There are two sides to every coin, and even as most of Latin America is moving towards decriminalizing abortion, some countries still maintain the harshest anti-abortion laws in the world, laws whose interpretation is, in many cases, anti-women. There’s no other way to qualify the news coming out of El Salvador, where a court has just sentenced a woman who suffered a miscarriage to 30 years in prison for aggravated homicide.
News of the conviction came on Monday after the woman, identified only as “Esme,” spent two years under pre-trial detention following her arrest. The laws against abortion in El Salvador are some of the strictest in the world, with a total ban on the procedure, which even includes cases of rape, incest, or medical emergencies which put the life of the mother or child at risk.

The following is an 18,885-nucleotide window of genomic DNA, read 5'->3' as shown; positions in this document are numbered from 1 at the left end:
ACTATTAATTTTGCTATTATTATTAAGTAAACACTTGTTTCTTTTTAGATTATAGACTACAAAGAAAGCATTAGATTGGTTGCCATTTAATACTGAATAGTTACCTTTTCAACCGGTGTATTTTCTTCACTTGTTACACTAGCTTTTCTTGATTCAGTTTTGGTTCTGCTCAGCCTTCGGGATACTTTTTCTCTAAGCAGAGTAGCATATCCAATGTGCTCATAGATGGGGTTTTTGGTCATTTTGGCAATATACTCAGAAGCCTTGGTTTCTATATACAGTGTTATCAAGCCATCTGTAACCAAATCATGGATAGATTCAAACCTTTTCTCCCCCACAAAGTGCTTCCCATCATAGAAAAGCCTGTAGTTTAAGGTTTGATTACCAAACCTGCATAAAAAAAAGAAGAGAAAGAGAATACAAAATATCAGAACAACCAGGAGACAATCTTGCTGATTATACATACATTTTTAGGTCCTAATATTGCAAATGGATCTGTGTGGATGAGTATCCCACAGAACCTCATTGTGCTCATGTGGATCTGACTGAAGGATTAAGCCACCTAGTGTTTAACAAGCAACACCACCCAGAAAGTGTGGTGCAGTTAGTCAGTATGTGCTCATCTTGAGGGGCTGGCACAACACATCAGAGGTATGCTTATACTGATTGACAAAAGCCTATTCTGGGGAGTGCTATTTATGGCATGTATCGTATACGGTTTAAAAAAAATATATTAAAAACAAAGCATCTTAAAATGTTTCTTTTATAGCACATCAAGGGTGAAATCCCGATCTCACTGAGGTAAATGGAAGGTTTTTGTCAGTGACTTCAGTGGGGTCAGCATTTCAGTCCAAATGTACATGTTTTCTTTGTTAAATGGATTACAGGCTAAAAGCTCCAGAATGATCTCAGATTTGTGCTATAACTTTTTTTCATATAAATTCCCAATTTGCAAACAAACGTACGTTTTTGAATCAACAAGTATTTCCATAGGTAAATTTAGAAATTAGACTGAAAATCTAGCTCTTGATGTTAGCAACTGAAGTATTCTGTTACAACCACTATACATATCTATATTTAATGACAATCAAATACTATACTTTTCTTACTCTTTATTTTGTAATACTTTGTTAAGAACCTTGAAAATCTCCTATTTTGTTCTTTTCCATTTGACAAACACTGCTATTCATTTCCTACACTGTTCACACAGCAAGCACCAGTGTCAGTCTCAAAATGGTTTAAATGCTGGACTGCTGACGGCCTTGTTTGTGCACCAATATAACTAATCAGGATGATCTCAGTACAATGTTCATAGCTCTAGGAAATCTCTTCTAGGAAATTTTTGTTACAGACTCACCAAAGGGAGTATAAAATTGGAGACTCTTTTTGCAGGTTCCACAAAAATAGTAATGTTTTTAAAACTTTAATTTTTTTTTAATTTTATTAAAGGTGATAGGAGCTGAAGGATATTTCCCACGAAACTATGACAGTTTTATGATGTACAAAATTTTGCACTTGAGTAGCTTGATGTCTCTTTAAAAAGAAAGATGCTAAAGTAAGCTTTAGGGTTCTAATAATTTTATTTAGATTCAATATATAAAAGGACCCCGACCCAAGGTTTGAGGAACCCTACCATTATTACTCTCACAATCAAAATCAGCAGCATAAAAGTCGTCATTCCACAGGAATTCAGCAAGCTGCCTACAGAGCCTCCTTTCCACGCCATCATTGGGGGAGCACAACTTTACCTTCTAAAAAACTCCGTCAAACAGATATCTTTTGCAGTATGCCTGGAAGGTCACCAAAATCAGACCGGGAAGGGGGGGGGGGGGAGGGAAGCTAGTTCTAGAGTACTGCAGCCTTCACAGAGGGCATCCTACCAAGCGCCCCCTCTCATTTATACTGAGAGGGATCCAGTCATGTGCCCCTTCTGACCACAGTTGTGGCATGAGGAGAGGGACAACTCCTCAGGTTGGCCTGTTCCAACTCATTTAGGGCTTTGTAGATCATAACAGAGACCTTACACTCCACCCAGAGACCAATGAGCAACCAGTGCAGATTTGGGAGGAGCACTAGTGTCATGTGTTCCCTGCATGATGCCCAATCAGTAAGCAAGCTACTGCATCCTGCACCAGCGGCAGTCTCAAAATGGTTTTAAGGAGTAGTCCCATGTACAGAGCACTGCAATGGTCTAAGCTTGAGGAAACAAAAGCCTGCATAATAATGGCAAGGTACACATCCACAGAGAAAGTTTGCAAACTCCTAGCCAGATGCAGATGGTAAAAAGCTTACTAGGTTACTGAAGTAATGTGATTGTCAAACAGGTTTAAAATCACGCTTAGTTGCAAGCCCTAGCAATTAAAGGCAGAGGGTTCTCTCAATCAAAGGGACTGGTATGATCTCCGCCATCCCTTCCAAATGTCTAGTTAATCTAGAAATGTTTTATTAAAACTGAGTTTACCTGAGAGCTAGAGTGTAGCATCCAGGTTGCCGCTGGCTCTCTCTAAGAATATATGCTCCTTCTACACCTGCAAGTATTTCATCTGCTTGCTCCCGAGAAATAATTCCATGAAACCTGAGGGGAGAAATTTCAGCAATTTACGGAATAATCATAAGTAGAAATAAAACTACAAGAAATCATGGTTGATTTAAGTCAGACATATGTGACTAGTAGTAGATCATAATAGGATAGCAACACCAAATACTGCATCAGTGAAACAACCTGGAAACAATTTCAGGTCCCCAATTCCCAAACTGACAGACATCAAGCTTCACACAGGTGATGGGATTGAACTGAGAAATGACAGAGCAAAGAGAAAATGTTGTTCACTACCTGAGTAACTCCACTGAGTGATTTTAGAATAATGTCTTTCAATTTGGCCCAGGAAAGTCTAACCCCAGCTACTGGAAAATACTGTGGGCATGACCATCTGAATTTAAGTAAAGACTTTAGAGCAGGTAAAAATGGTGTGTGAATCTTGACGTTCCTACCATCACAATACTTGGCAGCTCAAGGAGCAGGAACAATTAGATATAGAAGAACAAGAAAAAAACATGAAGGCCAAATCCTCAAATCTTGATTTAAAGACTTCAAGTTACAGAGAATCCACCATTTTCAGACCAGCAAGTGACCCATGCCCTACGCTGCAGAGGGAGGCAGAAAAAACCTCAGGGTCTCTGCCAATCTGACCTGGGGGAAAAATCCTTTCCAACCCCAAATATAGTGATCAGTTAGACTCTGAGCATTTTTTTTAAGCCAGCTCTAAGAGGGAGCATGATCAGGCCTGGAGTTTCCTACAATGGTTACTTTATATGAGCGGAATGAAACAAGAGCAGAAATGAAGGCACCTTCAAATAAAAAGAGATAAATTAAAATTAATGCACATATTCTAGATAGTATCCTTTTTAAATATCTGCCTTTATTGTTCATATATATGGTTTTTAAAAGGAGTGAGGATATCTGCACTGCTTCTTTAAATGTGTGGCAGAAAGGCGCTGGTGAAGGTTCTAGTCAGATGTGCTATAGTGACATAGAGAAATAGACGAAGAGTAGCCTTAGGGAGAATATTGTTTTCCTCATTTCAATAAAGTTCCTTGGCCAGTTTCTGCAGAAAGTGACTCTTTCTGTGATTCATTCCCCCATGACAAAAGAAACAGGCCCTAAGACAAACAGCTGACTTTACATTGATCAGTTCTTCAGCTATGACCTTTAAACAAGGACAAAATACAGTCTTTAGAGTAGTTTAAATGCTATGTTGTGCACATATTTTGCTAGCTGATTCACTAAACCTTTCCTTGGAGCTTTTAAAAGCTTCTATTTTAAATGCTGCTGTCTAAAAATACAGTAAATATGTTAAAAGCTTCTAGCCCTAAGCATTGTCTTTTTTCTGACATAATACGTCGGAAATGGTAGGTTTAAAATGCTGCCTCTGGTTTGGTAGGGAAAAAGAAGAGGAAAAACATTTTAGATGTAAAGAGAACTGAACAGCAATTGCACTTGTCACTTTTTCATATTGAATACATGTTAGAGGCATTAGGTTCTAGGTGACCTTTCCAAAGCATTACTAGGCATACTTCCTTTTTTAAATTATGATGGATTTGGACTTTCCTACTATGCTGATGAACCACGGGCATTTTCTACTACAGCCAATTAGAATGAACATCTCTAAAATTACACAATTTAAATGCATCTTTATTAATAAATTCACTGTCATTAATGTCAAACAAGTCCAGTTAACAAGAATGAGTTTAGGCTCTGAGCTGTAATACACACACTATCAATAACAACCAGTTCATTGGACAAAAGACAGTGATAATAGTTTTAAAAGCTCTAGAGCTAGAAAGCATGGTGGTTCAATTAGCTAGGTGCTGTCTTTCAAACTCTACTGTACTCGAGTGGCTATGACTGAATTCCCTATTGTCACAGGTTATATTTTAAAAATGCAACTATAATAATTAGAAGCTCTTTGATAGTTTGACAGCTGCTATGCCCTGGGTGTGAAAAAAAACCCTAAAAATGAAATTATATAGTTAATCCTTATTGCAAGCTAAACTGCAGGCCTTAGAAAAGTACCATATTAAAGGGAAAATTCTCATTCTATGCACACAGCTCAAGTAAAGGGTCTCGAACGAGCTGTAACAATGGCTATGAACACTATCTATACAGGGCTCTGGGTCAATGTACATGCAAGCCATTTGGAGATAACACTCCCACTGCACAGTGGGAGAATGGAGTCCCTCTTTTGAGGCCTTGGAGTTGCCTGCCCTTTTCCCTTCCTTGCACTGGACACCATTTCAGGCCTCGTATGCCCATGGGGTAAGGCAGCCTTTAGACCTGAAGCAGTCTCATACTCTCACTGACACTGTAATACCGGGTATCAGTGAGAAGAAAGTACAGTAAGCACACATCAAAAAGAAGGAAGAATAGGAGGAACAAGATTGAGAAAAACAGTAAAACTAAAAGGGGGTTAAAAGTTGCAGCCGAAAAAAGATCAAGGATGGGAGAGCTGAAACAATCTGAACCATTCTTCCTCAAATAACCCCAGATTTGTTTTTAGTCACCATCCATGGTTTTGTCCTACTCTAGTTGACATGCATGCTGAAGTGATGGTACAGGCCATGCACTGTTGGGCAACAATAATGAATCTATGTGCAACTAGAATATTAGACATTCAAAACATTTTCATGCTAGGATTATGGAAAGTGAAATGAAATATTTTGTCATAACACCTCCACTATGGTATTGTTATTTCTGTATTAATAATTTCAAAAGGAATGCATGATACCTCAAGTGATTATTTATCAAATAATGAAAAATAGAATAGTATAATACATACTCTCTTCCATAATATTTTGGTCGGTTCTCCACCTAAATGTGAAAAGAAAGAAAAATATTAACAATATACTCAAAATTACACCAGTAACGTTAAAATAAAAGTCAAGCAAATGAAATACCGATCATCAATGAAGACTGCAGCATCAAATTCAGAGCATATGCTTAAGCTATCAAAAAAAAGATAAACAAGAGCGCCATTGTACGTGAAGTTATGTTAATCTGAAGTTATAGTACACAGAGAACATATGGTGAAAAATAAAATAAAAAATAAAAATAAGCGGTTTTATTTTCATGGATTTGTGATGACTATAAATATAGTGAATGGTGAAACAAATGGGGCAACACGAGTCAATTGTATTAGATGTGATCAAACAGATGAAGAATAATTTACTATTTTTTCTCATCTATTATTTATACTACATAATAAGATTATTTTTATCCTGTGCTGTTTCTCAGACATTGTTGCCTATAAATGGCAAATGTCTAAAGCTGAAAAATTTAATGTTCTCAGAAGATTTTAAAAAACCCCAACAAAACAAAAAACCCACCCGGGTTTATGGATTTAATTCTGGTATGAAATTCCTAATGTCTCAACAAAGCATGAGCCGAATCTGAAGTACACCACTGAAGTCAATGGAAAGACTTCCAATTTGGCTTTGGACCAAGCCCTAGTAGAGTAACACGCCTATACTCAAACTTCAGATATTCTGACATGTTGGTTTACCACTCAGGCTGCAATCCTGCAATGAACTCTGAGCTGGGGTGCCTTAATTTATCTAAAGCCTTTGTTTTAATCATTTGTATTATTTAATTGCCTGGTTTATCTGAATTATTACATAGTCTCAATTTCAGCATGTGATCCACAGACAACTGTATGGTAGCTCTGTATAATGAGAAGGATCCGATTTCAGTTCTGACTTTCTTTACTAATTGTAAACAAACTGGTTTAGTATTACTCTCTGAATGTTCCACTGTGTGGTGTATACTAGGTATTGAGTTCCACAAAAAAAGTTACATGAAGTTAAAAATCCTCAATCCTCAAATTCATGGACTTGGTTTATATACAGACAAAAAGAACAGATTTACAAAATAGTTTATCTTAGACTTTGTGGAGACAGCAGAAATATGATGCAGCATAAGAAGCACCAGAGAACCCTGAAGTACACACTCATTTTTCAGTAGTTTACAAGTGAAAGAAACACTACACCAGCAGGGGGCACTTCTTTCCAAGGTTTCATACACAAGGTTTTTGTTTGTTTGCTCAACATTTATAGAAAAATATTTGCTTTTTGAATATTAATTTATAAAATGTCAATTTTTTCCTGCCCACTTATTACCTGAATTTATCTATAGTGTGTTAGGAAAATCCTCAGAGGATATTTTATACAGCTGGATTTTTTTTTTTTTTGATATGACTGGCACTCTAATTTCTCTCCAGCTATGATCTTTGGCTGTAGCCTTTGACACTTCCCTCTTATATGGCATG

According to activists in the country 180 women have been jailed for murder for miscarriages in the past two decades, though at least eight women serving prison sentences in those cases have had their cases commuted since December.
The case presents a window into a world post Roe v. Wade for the United States, and the consequences of the draconian attempt to control women’s bodies. El Salvador is the exception in Latin America, and the world, but increasingly stricter laws make a future where women are only valued for the children they can bear – and inherently less valuable than them, once they are pregnant – possible.
Women’s reproductive rights are human rights, and the extent to which they are recognized shouldn’t rest on religion, or the opinions of men. Equality in many ways is a long way off, but it never feels quite as unachievable as right now, as we are faced with the reality that, in many places – perhaps soon in the United States too – women (and those who can get pregnant because transgender people are part of this) can’t even decide what happens to their own bodies.